How is it like to work in a Finnish company?

How is it like to work in a Finnish company?

I’ve been working in a Finnish company for the past 7 months as a trainee. The time I spent there is not exactly long, but long enough for me to have some humble opinions about how it is like for a foreigner to work in a Finnish company. This blog post is entirely based on my personal perspective. Here is what I have learned about working in a Finnish company:

The benefits

Finnish company’s benefits are incredible. Even though I haven’t worked in a real company anywhere else, I am absolutely amazed by how much an employee gains from working in a Finnish company. I am not sure if all companies in Finland are the same, but at least at the one I’ve been at, I got tons of benefits:

  • Devices: I got an iPhone 11 pro from the company as my work phone. Actually, they gave me a list of phones that I could choose from, one week before my first day at work. When I told my supervisor that my Windows computer is too slow and I would like an iMac, I got the newest model after 2 weeks!
  • Lunch benefit: 25% of my lunch’s price is paid by the employer (however it has to be < 10.7 euros). Oh, the company has a chef as well, which means I can have lunch right inside the company without having to go anywhere.
  • Health care: I get private health care which I have used very often. They have an app that offers digital healthcare advice, which I can consult before I decide to make an appointment to see a real doctor. All for free.
  • Travel insurance: Yes I get that too.
  • Well-being and recreational benefit: Each year, an employee gets 400 euros to spend on well-being related activities (gym, movie tickets, museums, theater, dance classes…)
  • Massages: I can have massages at the office for 0.5 – 1 hour because a masseuse comes to the office every 2 weeks.
  • Other activities: The company organizes Yoga classes, Christmas party, Teams building party, Finnish classes for international employees… They always collect feedback about these activities and listen to the employees’ wishes. I even got a device that measured my heartbeat for 3 days consecutively. After that, a professional called me to give me explanations about my heartbeat report and gave me advice on how I could improve my health based on the report.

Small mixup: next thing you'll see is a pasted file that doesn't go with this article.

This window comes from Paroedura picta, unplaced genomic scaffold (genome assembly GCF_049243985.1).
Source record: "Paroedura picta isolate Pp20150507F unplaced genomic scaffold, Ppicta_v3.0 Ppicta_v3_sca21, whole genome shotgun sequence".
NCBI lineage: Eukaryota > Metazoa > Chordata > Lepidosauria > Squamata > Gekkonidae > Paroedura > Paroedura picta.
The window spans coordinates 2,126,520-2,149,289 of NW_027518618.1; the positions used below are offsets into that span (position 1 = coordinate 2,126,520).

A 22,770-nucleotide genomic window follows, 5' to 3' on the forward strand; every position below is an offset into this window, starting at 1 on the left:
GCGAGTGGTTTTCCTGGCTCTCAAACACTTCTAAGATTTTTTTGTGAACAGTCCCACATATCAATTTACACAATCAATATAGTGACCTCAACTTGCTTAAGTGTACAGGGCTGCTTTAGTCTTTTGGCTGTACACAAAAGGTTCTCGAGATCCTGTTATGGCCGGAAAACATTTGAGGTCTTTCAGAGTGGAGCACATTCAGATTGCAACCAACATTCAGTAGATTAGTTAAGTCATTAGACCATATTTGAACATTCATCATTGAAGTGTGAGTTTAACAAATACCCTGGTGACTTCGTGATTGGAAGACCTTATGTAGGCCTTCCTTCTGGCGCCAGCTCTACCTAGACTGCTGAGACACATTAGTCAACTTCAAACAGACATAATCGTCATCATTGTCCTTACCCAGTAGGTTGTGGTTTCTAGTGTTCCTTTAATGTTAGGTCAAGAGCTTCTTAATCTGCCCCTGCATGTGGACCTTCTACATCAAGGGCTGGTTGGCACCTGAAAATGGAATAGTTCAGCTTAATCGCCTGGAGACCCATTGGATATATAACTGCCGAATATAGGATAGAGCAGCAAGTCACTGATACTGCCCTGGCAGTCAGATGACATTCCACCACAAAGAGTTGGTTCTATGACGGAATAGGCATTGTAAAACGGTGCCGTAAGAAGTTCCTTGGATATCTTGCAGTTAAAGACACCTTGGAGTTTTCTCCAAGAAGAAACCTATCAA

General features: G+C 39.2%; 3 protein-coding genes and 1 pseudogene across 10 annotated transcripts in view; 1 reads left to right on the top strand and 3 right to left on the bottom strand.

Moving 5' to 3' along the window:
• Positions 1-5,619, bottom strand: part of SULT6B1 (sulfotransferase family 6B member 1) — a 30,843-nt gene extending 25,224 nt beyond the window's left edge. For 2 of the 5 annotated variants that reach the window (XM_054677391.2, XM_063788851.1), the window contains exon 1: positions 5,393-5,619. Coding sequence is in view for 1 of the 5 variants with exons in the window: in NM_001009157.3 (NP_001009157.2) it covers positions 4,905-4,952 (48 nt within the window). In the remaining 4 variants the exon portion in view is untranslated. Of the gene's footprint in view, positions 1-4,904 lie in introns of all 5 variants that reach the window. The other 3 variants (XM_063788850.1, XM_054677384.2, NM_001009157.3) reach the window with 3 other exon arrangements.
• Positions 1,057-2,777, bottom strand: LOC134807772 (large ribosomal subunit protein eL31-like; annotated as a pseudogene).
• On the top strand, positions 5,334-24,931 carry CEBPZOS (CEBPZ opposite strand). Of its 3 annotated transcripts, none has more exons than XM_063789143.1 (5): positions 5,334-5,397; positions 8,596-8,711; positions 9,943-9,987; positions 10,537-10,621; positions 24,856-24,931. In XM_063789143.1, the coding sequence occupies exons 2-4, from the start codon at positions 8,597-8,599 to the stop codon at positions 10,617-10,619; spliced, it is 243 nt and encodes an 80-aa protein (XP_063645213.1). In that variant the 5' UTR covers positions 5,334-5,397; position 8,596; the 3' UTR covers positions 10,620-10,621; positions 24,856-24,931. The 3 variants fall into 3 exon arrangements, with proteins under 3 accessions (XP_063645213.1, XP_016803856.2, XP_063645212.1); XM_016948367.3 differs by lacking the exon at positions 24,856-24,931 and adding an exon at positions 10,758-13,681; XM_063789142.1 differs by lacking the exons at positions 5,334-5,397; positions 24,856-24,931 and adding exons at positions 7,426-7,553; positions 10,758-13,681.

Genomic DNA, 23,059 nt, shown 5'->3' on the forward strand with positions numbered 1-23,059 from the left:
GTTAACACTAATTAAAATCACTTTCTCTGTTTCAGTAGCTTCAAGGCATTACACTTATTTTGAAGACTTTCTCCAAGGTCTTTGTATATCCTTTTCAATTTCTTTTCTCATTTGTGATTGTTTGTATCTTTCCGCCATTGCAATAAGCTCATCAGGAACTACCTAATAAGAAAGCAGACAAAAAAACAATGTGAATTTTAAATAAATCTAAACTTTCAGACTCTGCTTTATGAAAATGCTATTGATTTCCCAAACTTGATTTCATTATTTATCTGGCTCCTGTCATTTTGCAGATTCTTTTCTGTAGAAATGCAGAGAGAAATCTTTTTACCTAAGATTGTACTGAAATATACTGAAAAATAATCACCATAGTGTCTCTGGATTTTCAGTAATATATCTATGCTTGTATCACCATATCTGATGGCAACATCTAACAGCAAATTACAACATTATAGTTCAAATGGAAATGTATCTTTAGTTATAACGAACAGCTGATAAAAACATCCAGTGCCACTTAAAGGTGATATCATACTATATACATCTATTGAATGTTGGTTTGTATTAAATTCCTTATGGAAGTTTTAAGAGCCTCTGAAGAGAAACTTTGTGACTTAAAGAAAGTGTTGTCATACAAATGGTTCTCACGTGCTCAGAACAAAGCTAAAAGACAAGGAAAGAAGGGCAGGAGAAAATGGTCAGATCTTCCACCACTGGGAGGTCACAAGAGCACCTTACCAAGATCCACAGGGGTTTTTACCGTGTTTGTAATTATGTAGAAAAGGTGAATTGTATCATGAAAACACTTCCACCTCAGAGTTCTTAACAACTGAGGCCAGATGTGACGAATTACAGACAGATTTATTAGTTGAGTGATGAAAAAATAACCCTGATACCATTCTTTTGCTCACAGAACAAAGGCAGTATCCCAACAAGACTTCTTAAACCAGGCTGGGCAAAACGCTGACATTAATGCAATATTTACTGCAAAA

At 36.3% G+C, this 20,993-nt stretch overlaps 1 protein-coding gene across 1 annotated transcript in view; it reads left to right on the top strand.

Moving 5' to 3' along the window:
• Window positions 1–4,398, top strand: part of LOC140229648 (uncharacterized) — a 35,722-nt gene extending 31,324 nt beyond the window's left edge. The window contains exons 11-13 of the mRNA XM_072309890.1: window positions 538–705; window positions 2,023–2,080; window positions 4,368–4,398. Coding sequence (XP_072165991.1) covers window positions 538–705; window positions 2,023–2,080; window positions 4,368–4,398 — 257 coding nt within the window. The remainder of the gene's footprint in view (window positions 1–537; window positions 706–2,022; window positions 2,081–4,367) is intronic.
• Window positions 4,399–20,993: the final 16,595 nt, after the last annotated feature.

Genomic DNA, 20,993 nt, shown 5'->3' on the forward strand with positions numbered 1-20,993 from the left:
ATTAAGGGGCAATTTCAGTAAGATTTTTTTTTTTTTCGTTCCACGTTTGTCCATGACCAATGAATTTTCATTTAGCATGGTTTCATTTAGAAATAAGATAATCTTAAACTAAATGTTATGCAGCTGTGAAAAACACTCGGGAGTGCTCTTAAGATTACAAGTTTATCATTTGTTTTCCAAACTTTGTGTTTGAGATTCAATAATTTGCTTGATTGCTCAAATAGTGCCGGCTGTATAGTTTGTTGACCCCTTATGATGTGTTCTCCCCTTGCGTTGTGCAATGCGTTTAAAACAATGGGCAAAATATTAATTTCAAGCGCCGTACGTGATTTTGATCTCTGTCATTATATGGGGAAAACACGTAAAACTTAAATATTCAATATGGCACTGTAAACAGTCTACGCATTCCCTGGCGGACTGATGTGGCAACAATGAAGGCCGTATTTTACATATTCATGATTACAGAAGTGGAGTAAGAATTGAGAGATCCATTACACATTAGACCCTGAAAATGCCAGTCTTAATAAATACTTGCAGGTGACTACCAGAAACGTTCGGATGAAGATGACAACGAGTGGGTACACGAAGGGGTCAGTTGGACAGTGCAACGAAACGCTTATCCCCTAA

• Cakes: This one is special to me so it deserves a whole bullet point. We have cakes every Friday at the company where everyone can sit down, enjoy the cake with tea/coffee, and talk with other colleagues.

The work-life balance

I have to work 37.5 hours/week, which is 7.5 hours per day. I can choose when I go to work, as long as it is before 10am because they have a flexible working hour policy.

Each year I have 4-week paid holiday.

Because I am working in the IT sector, I have a chance to work remotely if I wish to. I didn’t really do it though, until the pandemic happened. The reason was because I liked working at the office where I had a table that I could adjust its height, and a good chair that helped a lot with ergonomy.

I think Finns really put emphasis on having a good work-life balance. Time off is respected, and everyone takes vacations seriously.

The people and the culture

Everyone in the company has been super nice to me since day one. The first month when I was there, I was the only non-Finnish person in the team. Everyone in my team made an effort to communicate in English, both in the chat room and in meetings. I really appreciated it because it made me feel like I was not left out. Now when there are a few more international people in the company, every email sent from the company’s management team has 2 parts: one in Finnish and the other one in English <3